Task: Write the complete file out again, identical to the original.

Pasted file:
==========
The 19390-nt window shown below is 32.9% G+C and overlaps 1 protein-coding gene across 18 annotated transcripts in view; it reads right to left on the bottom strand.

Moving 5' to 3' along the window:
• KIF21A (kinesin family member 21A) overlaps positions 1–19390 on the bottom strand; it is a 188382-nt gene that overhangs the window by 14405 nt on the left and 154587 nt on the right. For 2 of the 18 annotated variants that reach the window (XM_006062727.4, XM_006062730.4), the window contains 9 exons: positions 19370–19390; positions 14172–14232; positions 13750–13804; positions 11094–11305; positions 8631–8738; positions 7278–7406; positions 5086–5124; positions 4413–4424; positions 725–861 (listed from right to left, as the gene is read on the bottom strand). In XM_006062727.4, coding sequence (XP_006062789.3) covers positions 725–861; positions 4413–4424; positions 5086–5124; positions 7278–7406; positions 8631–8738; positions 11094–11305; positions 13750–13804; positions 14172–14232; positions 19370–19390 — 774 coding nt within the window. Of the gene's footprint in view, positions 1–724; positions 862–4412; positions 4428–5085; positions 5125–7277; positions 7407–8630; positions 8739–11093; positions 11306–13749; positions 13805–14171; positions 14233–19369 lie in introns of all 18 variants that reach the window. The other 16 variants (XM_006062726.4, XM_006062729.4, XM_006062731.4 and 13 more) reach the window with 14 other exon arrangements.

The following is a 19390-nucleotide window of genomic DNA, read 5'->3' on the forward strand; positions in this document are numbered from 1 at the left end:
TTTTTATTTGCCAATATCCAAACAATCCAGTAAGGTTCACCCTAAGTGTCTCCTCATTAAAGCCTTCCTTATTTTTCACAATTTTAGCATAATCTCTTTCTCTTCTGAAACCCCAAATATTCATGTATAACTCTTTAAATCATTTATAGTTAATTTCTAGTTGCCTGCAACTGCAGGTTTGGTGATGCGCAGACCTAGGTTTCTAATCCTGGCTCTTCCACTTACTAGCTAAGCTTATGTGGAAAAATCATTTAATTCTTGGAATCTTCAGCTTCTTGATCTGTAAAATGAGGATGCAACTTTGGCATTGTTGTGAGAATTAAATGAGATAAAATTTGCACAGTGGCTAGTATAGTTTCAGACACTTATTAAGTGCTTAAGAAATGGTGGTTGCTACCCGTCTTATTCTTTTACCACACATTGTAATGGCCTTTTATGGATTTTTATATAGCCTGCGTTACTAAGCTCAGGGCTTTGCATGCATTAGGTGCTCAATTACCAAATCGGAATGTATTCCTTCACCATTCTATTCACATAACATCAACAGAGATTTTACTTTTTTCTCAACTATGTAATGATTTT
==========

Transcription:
The 19390-nt window shown below is 32.9% G+C and overlaps 1 protein-coding gene across 18 annotated transcripts in view; it reads right to left on the bottom strand.

Moving 5' to 3' along the window:
• KIF21A (kinesin family member 21A) overlaps positions 1–19390 on the bottom strand; it is a 188382-nt gene that overhangs the window by 14405 nt on the left and 154587 nt on the right. For 2 of the 18 annotated variants that reach the window (XM_006062727.4, XM_006062730.4), the window contains 9 exons: positions 19370–19390; positions 14172–14232; positions 13750–13804; positions 11094–11305; positions 8631–8738; positions 7278–7406; positions 5086–5124; positions 4413–4424; positions 725–861 (listed from right to left, as the gene is read on the bottom strand). In XM_006062727.4, coding sequence (XP_006062789.3) covers positions 725–861; positions 4413–4424; positions 5086–5124; positions 7278–7406; positions 8631–8738; positions 11094–11305; positions 13750–13804; positions 14172–14232; positions 19370–19390 — 774 coding nt within the window. Of the gene's footprint in view, positions 1–724; positions 862–4412; positions 4428–5085; positions 5125–7277; positions 7407–8630; positions 8739–11093; positions 11306–13749; positions 13805–14171; positions 14233–19369 lie in introns of all 18 variants that reach the window. The other 16 variants (XM_006062726.4, XM_006062729.4, XM_006062731.4 and 13 more) reach the window with 14 other exon arrangements.

The following is a 19390-nucleotide window of genomic DNA, read 5'->3' on the forward strand; positions in this document are numbered from 1 at the left end:
TTTTTATTTGCCAATATCCAAACAATCCAGTAAGGTTCACCCTAAGTGTCTCCTCATTAAAGCCTTCCTTATTTTTCACAATTTTAGCATAATCTCTTTCTCTTCTGAAACCCCAAATATTCATGTATAACTCTTTAAATCATTTATAGTTAATTTCTAGTTGCCTGCAACTGCAGGTTTGGTGATGCGCAGACCTAGGTTTCTAATCCTGGCTCTTCCACTTACTAGCTAAGCTTATGTGGAAAAATCATTTAATTCTTGGAATCTTCAGCTTCTTGATCTGTAAAATGAGGATGCAACTTTGGCATTGTTGTGAGAATTAAATGAGATAAAATTTGCACAGTGGCTAGTATAGTTTCAGACACTTATTAAGTGCTTAAGAAATGGTGGTTGCTACCCGTCTTATTCTTTTACCACACATTGTAATGGCCTTTTATGGATTTTTATATAGCCTGCGTTACTAAGCTCAGGGCTTTGCATGCATTAGGTGCTCAATTACCAAATCGGAATGTATTCCTTCACCATTCTATTCACATAACATCAACAGAGATTTTACTTTTTTCTCAACTATGTAATGATTTT